After hearing about Emma Kwasnica's decision to pull out of the Babble.com "100 Moms Who Are Changing YOUR World" promotion over her concerns that Babble.com carries infant formula advertising, Jamie Parker decided to find out for herself what the fuss was about. She called the folks operating the Similac hotline and asked for help. She contacted Emma this morning with this report:
"So, just now out of curiosity, I looked up the "Similac Feeding Hotline" number, and gave them a faux compliant. I said my 8 month old (true) isn't seeming satisfied after nursing (false). Their immediate solution? "Why don't I take your address and we can overnight you some samples, and then we can put in an order to ship direct to you? Then its just as convenient, you won't even need to leave the house!" When I said that I wanted to continue breastfeeding, they said (direct quote here): "Your baby has all the benefits breastfeeding offers. After 6 months, breastfeeding and feeding quality formula are exactly the same."
So the rationalizing messaging from Babble owner Rufus Griscom about how Similac really is helping women to breastfeed and that it is a wise marketing tactic because those moms who choose formula later on will turn to the brand that made them feel good? It's just a smokescreen. First, let's take a look at what Rufus said in response to PhDinParenting's blog post on this last year:
I would like to take a moment to address a larger difference in perspective that we have. I think you, and some of the commenters here, believe that it’s impossible for a formula company to offer genuine advice on their website and elsewhere (not on Babble, our content is independent) that is genuinely seeking to help moms breastfeed more effectively. I disagree. I think it’s possible, however ironic that it may seem, that the formula company that is most genuine in it’s endorsement of breastfeeding will be the most successful. I am not a Similac spokesperson, but I don’t think you give them enough credit. I would be interested to know what you think of the breastfeeding page on their site (http://bit.ly/9UceeP), which does not once mention formula, and links to the WHO and the AAP for more information. Companies do make good decisions — Google pulled out of China which was not good for business but was the right thing to do. In the long run, ethical behavior is good business, and I believe that view is ascendant in the business community more broadly. You may consider this naïve; in my view, on the other hand, there is a guilty-until-proven-innocent assumption in this forum which is not necessarily right.One other place we disagree is in the ability of women to make good decisions based on clearly demarcated advice from different sources. If the Similac help line were not clearly identified as such, I would consider that to be an ethical violation. It is clearly demarcated, however, and I think moms are smart enough to make their own assessments of what they read and hear with all the facts at hand.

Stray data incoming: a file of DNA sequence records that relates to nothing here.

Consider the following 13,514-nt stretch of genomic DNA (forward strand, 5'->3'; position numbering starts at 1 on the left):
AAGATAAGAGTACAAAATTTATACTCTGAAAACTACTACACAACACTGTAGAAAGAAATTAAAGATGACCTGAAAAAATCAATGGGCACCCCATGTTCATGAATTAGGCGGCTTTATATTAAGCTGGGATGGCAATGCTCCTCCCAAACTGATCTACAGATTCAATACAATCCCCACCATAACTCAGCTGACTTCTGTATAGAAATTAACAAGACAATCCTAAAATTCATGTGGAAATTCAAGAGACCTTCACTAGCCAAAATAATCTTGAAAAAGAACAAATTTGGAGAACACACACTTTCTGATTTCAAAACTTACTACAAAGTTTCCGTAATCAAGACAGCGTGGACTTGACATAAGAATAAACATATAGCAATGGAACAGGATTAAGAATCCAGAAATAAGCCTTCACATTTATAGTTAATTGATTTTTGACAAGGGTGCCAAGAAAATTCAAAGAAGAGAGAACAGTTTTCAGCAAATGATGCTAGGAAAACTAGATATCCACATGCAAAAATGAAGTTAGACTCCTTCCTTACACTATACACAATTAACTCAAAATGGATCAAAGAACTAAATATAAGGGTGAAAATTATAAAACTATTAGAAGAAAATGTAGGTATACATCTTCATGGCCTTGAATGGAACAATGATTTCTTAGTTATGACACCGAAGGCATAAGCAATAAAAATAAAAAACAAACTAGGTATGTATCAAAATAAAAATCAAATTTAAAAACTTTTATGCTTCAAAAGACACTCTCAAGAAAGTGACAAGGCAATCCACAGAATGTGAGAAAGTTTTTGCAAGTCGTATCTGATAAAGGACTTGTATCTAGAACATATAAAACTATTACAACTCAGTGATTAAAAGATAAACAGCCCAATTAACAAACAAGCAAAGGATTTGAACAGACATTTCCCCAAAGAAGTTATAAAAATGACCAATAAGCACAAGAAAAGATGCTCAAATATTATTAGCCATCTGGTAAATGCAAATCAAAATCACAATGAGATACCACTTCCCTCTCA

Moms sure are going to get warm fuzzies here - finally *someone* is saying it's ok to feed formula instead of breastfeed, and look, these nice people are going to send some free to the doorstep!
The Similac "help" line is there for one reason: to identify a mother who may be having problems breastfeeding and to get her to switch to formula. It's a great tactic because they've got the actual potential buyer right on the line - they can get a name and an address for that all important first shipment "right to your home!" all the while planting further seeds of doubt about the value of continued breastfeeding.
If you believe strongly about this issue, post about it in the comments below. Tell Rufus Griscom you want him to stop targeting breastfeeding and new mothers with formula company ads. If you have a Twitter account, you can tweet a petition to the whole Twitterverse.
If you want to read more about this issue, here is a list of blog posts, more in less in the order they were published (edited to add new items as I find out about them):
Why do 'lactivists' want to ban baby formula advertising? - The Globe and Mail
Informed Parenting: More Babbling about the Babble Debacle
Informed Parenting: Breasts, Babble, Boycotts and Bashing. Baffled?
The International Breastfeeding Symbol » Blog Archive » No one said it was easy to walk the walk…
This is so NOT about your boobs!! | Natural Urban Mamas
Jodine's World: Shame is the new guilt
Breastfeeding Advocate Asks Babble to Remove Her “Momination” — PhD in Parenting
Jodine's World: Babbling about breasts, again.
And here's is Babble.com's response to the issue from Her Bad Mother blogger and owner of The Bad Moms Club Catherine Connors, who has recently been hired by Babble.com to fire up their new Babble Voices collection of bloggers. She's got another smokescreen up - she might make you feel ashamed for raising your voice - because your voice could hurt - shame, even - mothers who have already been duped. You might want to tell Catherine what you think, too.